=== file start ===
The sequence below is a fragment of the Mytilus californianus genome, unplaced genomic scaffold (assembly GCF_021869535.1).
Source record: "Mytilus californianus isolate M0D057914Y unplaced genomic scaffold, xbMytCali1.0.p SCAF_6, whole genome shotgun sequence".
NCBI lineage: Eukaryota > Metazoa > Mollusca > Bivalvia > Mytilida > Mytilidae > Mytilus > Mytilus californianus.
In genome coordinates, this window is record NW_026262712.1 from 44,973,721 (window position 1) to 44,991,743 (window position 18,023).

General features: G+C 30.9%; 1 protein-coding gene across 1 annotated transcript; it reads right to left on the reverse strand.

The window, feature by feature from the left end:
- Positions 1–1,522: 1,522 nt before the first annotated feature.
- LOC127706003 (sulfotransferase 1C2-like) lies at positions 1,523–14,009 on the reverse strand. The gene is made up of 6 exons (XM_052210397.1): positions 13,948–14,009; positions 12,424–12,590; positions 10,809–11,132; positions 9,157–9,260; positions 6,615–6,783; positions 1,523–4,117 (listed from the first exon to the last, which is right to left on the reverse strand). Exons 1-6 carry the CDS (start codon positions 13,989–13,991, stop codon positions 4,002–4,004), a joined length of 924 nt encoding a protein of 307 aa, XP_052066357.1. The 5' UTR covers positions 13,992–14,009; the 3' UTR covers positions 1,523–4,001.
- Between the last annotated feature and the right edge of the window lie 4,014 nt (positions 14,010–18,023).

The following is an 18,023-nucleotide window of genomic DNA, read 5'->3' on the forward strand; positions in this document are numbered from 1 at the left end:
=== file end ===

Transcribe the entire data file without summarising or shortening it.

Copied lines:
The sequence below is a fragment of the Mytilus californianus genome, unplaced genomic scaffold (assembly GCF_021869535.1).
Source record: "Mytilus californianus isolate M0D057914Y unplaced genomic scaffold, xbMytCali1.0.p SCAF_6, whole genome shotgun sequence".
NCBI lineage: Eukaryota > Metazoa > Mollusca > Bivalvia > Mytilida > Mytilidae > Mytilus > Mytilus californianus.
In genome coordinates, this window is record NW_026262712.1 from 44,973,721 (window position 1) to 44,991,743 (window position 18,023).

General features: G+C 30.9%; 1 protein-coding gene across 1 annotated transcript; it reads right to left on the reverse strand.

The window, feature by feature from the left end:
- Positions 1–1,522: 1,522 nt before the first annotated feature.
- LOC127706003 (sulfotransferase 1C2-like) lies at positions 1,523–14,009 on the reverse strand. The gene is made up of 6 exons (XM_052210397.1): positions 13,948–14,009; positions 12,424–12,590; positions 10,809–11,132; positions 9,157–9,260; positions 6,615–6,783; positions 1,523–4,117 (listed from the first exon to the last, which is right to left on the reverse strand). Exons 1-6 carry the CDS (start codon positions 13,989–13,991, stop codon positions 4,002–4,004), a joined length of 924 nt encoding a protein of 307 aa, XP_052066357.1. The 5' UTR covers positions 13,992–14,009; the 3' UTR covers positions 1,523–4,001.
- Between the last annotated feature and the right edge of the window lie 4,014 nt (positions 14,010–18,023).

The following is an 18,023-nucleotide window of genomic DNA, read 5'->3' on the forward strand; positions in this document are numbered from 1 at the left end: